FALMOUTH, Va. — The state has cited Stafford’s Fire and Rescue Department for four violations after a February incident in which volunteer firefighters transported an 18-month-old girl having a seizure to the hospital in a fire engine.
The two firefighters at the center of the controversy are still working at the Falmouth Fire Station. The infant is back at home, and the county says it is taking steps to address the violations.
Rather than being the heroes that the general public felt them to be, they were rather reckless with the safety of the patient and the public.
I’ll venture to guess that I’ve responded to as many or more pediatric seizures as anyone else in EMS.
There are two facts about pediatric seizures that people in EMS know (or should) and the general public should know.
- They look scary.
- They generally, absent underlying pathologies, are not harmful in the long term. If there is an underlying pathology, in 99% of the cases (in my experience) the parents are far more versed in their child’s needs than anyone, including physicians.
While the public should know that, it’s understandable that they don’t. It’s not understandable that anyone who purports to be an EMS provider doesn’t know that and act accordingly.
The county department initially prevented the two firefighters from answering emergency calls for about one week after the incident, but later reinstated them after faced with public outcry.
Nothing says “We don’t know what the hell we’re doing.” like backing down when your right because of “public outcry”. The county should have stuck to their original plan.
The state also took issue with the certification of the two firefighters, a mainly administrative matter that is more widespread in the department than the fire chief realized.
The two firefighters were both certified as emergency medical responders, but one hadn’t been certified in Virginia, though he had been nationally certified.
Also, neither firefighter had been officially “affiliated” with Stafford’s Fire and Rescue Department or received approval to practice by the department’s medical director.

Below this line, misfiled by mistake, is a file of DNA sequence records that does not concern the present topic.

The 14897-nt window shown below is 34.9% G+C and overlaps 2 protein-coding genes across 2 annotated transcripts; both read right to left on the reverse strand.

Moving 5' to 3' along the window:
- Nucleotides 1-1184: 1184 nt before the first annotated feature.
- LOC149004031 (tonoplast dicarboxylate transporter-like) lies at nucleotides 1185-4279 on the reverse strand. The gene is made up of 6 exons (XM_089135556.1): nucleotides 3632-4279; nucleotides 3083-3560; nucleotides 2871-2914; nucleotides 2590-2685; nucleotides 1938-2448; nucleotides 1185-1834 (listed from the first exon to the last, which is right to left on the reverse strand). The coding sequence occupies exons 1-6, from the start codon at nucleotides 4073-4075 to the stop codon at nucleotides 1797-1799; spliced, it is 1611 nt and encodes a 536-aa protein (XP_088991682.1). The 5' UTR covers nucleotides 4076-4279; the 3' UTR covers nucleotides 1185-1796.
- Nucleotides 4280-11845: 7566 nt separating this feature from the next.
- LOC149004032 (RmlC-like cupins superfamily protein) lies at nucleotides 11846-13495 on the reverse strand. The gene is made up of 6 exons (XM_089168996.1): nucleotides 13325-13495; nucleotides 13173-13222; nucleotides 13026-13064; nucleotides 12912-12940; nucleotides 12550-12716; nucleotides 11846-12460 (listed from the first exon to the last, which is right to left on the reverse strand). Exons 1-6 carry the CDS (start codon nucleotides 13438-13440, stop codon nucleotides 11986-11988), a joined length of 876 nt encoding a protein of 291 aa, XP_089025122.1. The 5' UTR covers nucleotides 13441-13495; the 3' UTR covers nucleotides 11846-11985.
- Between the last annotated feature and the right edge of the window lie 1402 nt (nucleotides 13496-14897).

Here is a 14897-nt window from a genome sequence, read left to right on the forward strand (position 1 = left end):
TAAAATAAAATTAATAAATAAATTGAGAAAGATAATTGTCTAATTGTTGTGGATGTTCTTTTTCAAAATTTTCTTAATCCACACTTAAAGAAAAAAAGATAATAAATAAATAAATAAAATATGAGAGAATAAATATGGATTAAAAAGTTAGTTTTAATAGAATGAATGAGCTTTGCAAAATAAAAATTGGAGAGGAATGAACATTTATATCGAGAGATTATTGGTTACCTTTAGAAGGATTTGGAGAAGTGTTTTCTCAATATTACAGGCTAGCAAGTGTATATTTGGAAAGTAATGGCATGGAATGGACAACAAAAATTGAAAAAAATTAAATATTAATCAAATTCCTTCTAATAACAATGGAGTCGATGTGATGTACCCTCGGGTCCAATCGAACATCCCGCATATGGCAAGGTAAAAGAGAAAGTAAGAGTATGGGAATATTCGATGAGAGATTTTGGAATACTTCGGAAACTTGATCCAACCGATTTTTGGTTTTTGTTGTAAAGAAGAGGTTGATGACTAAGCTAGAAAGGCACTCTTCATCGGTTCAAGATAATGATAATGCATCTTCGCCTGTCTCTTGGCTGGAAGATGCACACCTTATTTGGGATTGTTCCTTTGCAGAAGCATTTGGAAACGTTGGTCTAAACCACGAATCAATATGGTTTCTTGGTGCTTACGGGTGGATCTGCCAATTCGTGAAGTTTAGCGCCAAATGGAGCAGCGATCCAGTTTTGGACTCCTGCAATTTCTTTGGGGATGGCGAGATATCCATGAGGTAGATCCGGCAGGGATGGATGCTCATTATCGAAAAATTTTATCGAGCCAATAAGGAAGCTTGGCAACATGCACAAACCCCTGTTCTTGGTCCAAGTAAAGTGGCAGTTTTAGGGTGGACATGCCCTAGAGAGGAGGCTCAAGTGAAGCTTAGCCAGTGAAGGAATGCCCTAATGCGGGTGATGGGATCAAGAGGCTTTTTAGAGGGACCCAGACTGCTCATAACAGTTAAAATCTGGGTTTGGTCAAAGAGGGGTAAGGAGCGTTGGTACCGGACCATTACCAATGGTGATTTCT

This is what the public should be concerned with. The chief doesn’t know what is going on with his staff’s EMS certifications. Someone who isn’t properly certified in Virginia or authorized by the medical director is providing medical care.
He said the question of whether he felt the firefighters made the right decision was a little unfair, adding that hindsight is always 20/20 and that he wasn’t there at the scene.
He added that he expects those responding to emergency calls to make the right decision for the patient while following regulations. Otherwise, he said, a fire chief ends up sitting in a conference room with state officials.
Which I guess is where the chief spent some quality time explaining why up to twenty of his staff aren’t properly credentialed to provide care.
On his way to the McDonald’s, a medic unit called in over the radio to say they were the closest unit. But Kelley had heard the unit’s prior call was in North Stafford on White Pine Circle.
Kelley didn’t receive an answer from the medic unit after he asked for its location. After his second request, the medic unit only answered “southbound on Route 1.” Kelley figured it would be 10 or 15 minutes before a medic unit would arrive, so he made the decision to put the infant in the fire engine and drive across the Chatham Bridge to Mary Washington Hospital.
According to the county’s review, the medic unit was 4.6 miles away once Kelley’s engine started transporting the girl. Another ambulance was 1.7 miles away.
This makes Kelly seem more like a clown than a hero. No doubt there’s more to the story than we’re seeing, but it seems like there are communications, accountability, and quality of care issues at this department.
Like an iceberg, this call looks to be just the tip of the problem.
That’s something about which the public should be concerned instead of celebrating their “heroes”.